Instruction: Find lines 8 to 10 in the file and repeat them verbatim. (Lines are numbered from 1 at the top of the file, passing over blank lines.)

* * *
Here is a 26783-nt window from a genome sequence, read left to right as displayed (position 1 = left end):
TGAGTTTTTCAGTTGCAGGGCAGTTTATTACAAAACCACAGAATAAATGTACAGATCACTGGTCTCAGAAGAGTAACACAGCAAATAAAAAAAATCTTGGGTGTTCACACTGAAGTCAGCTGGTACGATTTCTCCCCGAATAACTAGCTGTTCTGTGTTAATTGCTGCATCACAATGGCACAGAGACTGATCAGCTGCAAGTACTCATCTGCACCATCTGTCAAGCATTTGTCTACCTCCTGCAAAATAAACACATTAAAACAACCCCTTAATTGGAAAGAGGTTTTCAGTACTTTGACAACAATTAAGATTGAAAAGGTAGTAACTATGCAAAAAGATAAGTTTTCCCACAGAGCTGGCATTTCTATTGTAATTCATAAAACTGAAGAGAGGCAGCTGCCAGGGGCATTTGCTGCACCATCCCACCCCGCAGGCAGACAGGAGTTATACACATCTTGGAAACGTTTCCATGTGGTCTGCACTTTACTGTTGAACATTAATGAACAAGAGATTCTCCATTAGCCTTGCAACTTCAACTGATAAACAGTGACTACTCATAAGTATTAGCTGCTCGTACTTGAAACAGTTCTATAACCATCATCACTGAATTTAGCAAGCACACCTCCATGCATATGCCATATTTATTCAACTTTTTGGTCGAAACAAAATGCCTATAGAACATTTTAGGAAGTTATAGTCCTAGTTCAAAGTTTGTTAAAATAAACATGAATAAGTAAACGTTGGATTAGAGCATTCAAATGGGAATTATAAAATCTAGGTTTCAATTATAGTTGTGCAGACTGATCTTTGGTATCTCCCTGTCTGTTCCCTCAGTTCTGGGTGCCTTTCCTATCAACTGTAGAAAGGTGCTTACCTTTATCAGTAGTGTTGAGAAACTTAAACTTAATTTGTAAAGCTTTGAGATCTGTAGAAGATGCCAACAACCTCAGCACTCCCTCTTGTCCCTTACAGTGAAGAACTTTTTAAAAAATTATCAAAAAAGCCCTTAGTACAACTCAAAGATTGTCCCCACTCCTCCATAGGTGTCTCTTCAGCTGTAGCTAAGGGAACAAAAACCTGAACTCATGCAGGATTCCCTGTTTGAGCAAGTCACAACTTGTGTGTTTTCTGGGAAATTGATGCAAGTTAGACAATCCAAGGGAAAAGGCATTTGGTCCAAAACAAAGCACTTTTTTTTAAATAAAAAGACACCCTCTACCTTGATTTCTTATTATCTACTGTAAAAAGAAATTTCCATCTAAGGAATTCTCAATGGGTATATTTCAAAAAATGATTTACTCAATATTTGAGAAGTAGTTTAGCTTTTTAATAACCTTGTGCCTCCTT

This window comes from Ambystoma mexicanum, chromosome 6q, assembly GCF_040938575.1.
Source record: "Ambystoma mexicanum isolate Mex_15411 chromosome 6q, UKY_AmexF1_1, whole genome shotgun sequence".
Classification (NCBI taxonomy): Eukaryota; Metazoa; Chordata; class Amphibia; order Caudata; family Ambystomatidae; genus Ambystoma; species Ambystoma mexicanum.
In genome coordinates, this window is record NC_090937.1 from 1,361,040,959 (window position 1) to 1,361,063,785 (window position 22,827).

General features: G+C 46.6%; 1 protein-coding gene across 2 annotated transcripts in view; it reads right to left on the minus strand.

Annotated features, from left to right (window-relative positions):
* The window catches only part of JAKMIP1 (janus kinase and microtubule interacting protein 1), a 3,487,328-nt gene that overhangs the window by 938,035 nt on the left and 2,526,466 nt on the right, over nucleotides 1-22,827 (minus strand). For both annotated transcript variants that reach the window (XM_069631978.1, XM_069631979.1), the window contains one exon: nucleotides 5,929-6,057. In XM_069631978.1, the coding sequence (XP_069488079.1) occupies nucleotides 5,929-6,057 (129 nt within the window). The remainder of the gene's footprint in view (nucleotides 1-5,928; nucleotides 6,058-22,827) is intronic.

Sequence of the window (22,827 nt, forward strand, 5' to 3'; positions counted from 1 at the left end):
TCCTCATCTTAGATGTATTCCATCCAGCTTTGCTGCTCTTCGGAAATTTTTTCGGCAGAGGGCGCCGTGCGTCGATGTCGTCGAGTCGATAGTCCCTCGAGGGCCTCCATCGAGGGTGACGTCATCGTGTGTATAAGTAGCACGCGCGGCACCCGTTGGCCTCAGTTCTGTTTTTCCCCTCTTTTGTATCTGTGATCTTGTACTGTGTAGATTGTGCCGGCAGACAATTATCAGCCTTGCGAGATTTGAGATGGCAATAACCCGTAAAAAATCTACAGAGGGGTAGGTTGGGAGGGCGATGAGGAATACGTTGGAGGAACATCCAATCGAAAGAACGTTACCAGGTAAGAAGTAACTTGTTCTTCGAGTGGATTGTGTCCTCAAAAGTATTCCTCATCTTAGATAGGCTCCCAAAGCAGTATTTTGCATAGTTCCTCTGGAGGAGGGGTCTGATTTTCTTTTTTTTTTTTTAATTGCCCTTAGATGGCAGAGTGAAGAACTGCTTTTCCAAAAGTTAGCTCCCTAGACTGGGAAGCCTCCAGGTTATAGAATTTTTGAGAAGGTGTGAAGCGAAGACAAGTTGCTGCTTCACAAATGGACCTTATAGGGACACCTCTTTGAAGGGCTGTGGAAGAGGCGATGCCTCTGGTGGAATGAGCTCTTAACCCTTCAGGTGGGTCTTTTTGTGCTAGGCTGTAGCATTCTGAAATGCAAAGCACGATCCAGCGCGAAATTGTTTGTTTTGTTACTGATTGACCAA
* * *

Annotated features, from left to right (window-relative positions):
* The window catches only part of JAKMIP1 (janus kinase and microtubule interacting protein 1), a 3,487,328-nt gene that overhangs the window by 938,035 nt on the left and 2,526,466 nt on the right, over nucleotides 1-22,827 (minus strand). For both annotated transcript variants that reach the window (XM_069631978.1, XM_069631979.1), the window contains one exon: nucleotides 5,929-6,057. In XM_069631978.1, the coding sequence (XP_069488079.1) occupies nucleotides 5,929-6,057 (129 nt within the window). The remainder of the gene's footprint in view (nucleotides 1-5,928; nucleotides 6,058-22,827) is intronic.

Sequence of the window (22,827 nt, forward strand, 5' to 3'; positions counted from 1 at the left end):